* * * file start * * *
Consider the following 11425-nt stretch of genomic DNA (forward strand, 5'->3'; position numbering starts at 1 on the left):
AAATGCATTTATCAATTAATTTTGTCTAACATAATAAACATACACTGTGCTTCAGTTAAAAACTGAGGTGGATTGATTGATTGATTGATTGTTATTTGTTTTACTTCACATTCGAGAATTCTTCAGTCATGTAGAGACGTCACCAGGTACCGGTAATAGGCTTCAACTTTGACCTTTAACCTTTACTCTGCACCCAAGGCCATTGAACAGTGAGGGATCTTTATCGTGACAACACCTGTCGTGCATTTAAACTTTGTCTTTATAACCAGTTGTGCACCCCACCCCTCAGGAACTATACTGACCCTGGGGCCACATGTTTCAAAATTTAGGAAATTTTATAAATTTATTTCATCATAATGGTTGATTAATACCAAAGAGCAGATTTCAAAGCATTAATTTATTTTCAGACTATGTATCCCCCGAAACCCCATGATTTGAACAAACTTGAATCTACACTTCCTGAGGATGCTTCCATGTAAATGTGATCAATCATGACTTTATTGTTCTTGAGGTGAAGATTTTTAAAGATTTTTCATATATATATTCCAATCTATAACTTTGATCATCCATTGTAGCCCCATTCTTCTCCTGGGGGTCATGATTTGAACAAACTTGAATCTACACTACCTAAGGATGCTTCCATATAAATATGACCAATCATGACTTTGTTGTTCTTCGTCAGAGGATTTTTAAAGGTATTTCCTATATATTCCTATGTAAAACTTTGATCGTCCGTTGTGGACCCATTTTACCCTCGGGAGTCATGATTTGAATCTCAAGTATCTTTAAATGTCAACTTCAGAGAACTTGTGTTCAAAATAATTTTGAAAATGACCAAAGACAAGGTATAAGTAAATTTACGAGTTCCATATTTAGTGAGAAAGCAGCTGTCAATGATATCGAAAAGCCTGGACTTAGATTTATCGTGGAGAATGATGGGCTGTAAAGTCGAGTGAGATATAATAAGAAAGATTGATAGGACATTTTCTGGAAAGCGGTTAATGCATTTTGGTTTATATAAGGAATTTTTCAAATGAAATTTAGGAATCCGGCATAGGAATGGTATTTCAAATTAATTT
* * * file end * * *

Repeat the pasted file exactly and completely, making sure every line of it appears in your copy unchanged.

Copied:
Consider the following 11425-nt stretch of genomic DNA (forward strand, 5'->3'; position numbering starts at 1 on the left):
AAATGCATTTATCAATTAATTTTGTCTAACATAATAAACATACACTGTGCTTCAGTTAAAAACTGAGGTGGATTGATTGATTGATTGATTGTTATTTGTTTTACTTCACATTCGAGAATTCTTCAGTCATGTAGAGACGTCACCAGGTACCGGTAATAGGCTTCAACTTTGACCTTTAACCTTTACTCTGCACCCAAGGCCATTGAACAGTGAGGGATCTTTATCGTGACAACACCTGTCGTGCATTTAAACTTTGTCTTTATAACCAGTTGTGCACCCCACCCCTCAGGAACTATACTGACCCTGGGGCCACATGTTTCAAAATTTAGGAAATTTTATAAATTTATTTCATCATAATGGTTGATTAATACCAAAGAGCAGATTTCAAAGCATTAATTTATTTTCAGACTATGTATCCCCCGAAACCCCATGATTTGAACAAACTTGAATCTACACTTCCTGAGGATGCTTCCATGTAAATGTGATCAATCATGACTTTATTGTTCTTGAGGTGAAGATTTTTAAAGATTTTTCATATATATATTCCAATCTATAACTTTGATCATCCATTGTAGCCCCATTCTTCTCCTGGGGGTCATGATTTGAACAAACTTGAATCTACACTACCTAAGGATGCTTCCATATAAATATGACCAATCATGACTTTGTTGTTCTTCGTCAGAGGATTTTTAAAGGTATTTCCTATATATTCCTATGTAAAACTTTGATCGTCCGTTGTGGACCCATTTTACCCTCGGGAGTCATGATTTGAATCTCAAGTATCTTTAAATGTCAACTTCAGAGAACTTGTGTTCAAAATAATTTTGAAAATGACCAAAGACAAGGTATAAGTAAATTTACGAGTTCCATATTTAGTGAGAAAGCAGCTGTCAATGATATCGAAAAGCCTGGACTTAGATTTATCGTGGAGAATGATGGGCTGTAAAGTCGAGTGAGATATAATAAGAAAGATTGATAGGACATTTTCTGGAAAGCGGTTAATGCATTTTGGTTTATATAAGGAATTTTTCAAATGAAATTTAGGAATCCGGCATAGGAATGGTATTTCAAATTAATTT